All the wisdom that lengthens and ennobles life, all that avoids or cures disease, or conquers pain -- all just and perfect laws and rules that guide and shape our lives, all thoughts that feed the flames of love the music that transfigures, enraptures and enthralls the victories of heart and brain, the miracles that hands have wrought, the deft and cunning hands of those who worked for wife and child, the histories of noble deeds, of brave and useful men, of faithful loving wives, of quenchless mother-love, of conflicts for the right, of sufferings for the truth, of all the best that all the men and women of the world have said, and thought and done through all the years.

These treasures of the heart and brain -- these are the Sacred Scriptures of the human race.

5 comments:

Beth said...

Hmmm. Thanks. Those quotes are a pleasure to read.

Burgess Laughlin said...

Thank you for highlighting Ingersoll. The passages you have quoted show that every writer throughout history who supports reason has something to say to us today. In that sense, all objective writers are contemporaries.

In contrast, the enemies of reason stand in a line going back even before philosophy began as the universal science. Some of your readers might be interested in a review of the book, The Tragedy of Reason, in which the author, a philosophy professor who admires the ancient philosophers, takes on post-modernist philosophical enemies of reason who, ironically, have made Plato their target. The author's analysis is flawed but informative and breath-taking in scope.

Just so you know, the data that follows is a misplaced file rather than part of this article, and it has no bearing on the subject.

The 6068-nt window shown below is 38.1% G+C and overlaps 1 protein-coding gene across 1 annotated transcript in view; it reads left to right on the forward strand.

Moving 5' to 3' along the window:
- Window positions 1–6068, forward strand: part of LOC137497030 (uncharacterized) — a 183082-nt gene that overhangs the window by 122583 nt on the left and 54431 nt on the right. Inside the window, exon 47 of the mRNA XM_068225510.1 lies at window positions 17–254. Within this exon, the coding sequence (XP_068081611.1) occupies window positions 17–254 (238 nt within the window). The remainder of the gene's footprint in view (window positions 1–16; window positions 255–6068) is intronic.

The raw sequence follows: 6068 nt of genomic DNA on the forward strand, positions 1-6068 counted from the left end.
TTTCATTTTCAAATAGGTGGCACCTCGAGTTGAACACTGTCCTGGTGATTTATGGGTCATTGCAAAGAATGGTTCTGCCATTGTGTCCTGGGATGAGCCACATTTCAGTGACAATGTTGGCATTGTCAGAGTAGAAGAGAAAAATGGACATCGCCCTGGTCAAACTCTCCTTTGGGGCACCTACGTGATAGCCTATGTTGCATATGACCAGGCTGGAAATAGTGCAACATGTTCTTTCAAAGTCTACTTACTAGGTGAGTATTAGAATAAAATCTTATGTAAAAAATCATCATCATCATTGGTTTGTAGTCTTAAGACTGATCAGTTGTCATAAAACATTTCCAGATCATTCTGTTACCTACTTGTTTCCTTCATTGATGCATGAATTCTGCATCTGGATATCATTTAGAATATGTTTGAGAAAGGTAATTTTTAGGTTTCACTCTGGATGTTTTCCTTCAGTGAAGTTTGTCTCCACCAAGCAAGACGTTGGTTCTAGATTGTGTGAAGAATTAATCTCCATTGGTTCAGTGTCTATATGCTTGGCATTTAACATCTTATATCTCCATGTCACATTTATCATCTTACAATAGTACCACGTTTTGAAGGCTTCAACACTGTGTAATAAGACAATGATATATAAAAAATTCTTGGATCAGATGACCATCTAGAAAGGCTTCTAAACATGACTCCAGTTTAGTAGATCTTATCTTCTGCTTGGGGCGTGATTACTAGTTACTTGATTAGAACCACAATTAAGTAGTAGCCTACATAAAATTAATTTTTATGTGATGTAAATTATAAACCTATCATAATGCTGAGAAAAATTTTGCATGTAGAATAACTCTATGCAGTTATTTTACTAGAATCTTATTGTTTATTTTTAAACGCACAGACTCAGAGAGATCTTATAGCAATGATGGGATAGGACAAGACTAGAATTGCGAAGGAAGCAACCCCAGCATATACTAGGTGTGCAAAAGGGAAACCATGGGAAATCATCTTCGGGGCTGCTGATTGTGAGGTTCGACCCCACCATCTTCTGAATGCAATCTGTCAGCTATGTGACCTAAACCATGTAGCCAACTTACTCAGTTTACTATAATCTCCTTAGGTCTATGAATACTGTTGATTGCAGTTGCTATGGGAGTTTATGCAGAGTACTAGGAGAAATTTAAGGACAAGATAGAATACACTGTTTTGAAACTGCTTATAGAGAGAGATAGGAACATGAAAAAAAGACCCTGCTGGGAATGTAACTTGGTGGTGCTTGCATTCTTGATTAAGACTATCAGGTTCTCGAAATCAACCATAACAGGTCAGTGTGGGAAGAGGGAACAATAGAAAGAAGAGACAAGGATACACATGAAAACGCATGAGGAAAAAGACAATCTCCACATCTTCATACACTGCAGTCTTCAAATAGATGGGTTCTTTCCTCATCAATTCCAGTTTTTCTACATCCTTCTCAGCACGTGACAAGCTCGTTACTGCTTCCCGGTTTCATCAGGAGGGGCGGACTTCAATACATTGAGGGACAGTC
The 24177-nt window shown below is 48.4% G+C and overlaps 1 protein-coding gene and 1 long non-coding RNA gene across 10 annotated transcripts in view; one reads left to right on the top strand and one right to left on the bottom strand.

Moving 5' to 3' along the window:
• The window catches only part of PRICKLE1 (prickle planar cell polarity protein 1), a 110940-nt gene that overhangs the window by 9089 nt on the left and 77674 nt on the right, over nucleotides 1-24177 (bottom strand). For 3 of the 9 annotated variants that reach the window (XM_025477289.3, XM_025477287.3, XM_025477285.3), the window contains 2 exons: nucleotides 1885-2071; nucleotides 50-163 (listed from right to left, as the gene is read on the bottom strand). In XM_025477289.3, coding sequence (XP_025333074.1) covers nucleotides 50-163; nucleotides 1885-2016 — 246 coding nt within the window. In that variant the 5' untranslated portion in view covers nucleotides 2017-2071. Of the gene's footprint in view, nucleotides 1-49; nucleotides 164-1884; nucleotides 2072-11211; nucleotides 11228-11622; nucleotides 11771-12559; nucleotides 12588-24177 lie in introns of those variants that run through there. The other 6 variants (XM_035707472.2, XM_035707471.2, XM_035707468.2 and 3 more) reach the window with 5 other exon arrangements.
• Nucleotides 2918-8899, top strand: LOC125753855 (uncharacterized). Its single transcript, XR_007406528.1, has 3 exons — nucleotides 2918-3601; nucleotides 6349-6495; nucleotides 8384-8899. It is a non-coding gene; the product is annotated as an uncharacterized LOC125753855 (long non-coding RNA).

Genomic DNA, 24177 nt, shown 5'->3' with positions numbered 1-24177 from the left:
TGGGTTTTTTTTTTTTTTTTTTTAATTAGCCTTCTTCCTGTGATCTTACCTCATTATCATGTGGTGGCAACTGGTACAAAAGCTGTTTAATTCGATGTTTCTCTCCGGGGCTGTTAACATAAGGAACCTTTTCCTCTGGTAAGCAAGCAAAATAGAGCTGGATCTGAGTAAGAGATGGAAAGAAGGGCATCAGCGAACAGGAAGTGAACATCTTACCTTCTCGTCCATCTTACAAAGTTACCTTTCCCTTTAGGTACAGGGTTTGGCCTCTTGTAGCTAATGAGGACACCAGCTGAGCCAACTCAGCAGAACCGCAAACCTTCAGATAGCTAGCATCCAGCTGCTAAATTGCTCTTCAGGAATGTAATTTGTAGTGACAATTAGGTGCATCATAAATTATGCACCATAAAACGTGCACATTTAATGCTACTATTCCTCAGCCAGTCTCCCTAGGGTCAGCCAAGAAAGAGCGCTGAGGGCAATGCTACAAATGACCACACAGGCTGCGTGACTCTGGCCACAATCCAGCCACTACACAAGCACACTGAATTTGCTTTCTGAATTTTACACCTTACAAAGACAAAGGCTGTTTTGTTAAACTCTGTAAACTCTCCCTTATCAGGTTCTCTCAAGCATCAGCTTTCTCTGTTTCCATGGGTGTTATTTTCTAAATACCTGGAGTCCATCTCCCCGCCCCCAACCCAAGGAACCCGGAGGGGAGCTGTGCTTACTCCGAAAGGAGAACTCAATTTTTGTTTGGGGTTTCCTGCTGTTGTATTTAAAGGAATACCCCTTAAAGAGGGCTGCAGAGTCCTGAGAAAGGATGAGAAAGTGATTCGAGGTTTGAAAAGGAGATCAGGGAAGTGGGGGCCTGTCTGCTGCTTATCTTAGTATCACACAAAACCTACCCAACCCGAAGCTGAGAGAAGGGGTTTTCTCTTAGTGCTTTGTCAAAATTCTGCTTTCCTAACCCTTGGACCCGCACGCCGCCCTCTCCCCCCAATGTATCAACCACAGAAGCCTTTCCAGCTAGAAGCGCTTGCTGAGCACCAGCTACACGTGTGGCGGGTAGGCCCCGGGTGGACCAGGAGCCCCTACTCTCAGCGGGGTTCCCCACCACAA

Whether from religionists or pseudo-philosophizers, reason is now and has always been under attack. One advantage of living in our time is that, for advocates of reason, the battle lines are very clear.

Doug Reich said...

Burgess,

Thanks for the comment and this insight that "all objective writers are contemporaries." I like that a lot.

I did read your review and meant to leave you a comment. I thought your review was excellent and I plan on reading his book. It sounds like a great survey of the topic from the perpective of a reasonable modern academic philosopher (no pun intended...). Anyway, I encourage those interested to read your review.

thanks again.